• FIG. 10A shows the grey scale EMS display device 1000 in a white state. In the white state, the absorber assembly 1004 and the fourth dielectric layer 1032 define a first cavity 1042. In the white state, the grey scale EMS display device 1000 is configured to reflect light across substantially the entire visible spectrum (i.e., the reflected color appears white). The dielectric layers 1024 and 1026 may substantially minimize light absorption by the metal layer 1014 when the grey scale EMS display device 1000 is in the white state. In some implementations, one or more dielectric layers may be disposed on or under the dielectric layers 1024 and 1026 to further reduce light absorption.
  • In some implementations, the first cavity 1042 may be about 80 nm to 140 nm thick. In some implementations, the absorber assembly 1004 may be in contact with the reflector assembly 1002, and in some other implementations, the absorber assembly 1004 may be in a position close to the reflector assembly 1002. When the absorber assembly 1004 is in a position close to the reflector assembly 1002, there may be a gap of about 5 nm to 15 nm or about 10 nm between the absorber assembly 1004 and the reflector assembly 1002. For example, in some implementations, either the absorber assembly 1004 or the reflector assembly 1002 may include small protrusions protruding about 5 nm to 15 nm or about 10 nm from its surface. These small protrusions may aid in forming a gap between the absorber assembly 1004 and the reflector assembly 1002; e.g., the protrusions may set the dimensions of the gap.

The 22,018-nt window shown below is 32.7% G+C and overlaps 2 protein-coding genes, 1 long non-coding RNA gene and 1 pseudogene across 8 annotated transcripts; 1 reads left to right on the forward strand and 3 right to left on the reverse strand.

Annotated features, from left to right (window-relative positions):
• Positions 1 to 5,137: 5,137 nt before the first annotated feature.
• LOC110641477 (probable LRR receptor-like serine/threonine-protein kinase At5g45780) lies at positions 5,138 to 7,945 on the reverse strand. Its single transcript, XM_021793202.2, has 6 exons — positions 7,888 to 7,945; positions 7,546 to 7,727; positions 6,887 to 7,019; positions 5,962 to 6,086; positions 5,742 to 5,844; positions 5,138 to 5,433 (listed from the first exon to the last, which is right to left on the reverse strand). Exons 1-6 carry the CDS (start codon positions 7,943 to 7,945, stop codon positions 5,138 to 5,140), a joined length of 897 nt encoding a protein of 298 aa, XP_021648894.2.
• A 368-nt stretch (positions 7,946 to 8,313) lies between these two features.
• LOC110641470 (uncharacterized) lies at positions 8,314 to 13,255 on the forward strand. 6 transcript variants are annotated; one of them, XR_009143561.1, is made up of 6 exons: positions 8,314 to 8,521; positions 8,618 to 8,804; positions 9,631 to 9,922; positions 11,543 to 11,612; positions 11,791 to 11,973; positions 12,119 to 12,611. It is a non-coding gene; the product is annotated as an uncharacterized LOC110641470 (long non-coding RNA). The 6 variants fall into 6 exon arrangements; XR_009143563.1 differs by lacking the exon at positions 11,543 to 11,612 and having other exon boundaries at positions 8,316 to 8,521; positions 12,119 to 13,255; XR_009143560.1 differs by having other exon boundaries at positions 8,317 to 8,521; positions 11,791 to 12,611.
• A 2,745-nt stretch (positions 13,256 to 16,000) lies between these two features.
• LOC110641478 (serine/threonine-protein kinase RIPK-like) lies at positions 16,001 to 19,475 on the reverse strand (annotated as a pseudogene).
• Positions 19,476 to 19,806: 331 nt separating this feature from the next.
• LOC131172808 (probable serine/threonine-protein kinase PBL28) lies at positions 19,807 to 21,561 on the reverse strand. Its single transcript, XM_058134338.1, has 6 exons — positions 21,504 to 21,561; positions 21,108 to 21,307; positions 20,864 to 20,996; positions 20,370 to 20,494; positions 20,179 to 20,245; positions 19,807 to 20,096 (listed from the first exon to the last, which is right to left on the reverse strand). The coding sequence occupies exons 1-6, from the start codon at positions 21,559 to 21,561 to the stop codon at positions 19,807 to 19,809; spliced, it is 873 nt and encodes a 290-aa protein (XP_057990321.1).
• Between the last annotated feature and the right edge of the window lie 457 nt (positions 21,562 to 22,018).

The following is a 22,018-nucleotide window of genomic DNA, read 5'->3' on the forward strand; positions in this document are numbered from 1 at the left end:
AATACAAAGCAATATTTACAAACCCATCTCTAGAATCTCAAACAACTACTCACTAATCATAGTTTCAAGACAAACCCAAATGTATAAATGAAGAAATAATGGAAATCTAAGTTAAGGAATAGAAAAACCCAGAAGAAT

• FIG. 10B shows the grey scale EMS display device 1000 in a black state. In the black state, the absorber assembly 1004 and the reflector assembly 1002 define a second cavity 1044. In the black state, the grey scale EMS display device 1000 is configured to absorb light or to substantially not reflect light. The dielectric layers 1016 and 1032 may substantially minimize reflection from the grey scale EMS display device 1000 when the device is in the black state. In some implementations, one or more dielectric layers may be disposed on or under the dielectric layers 1016 and 1032 to further reduce reflection.
  • In some implementations, the second cavity 1044 may be about 80 nm to 140 nm thick. In some implementations, the absorber assembly 1004 may be in contact with the fourth dielectric layer 1032, and in some other implementations, the absorber assembly 1004 may be in a position close to the fourth dielectric layer 1032. When the absorber assembly 1004 is in a position close to the fourth dielectric layer 1032, there may be a gap of about 5 nm to 15 nm or about 10 nm between the absorber assembly 1004 and the fourth dielectric layer 1032. For example, in some implementations, either the absorber assembly 1004 or the fourth dielectric layer 1032 may include small protrusions protruding about 5 nm to 15 nm or about 10 nm from its surface. These small protrusions may aid in forming a gap between the absorber assembly 1004 and fourth dielectric layer 1032; e.g., the protrusions may set the dimensions of the gap.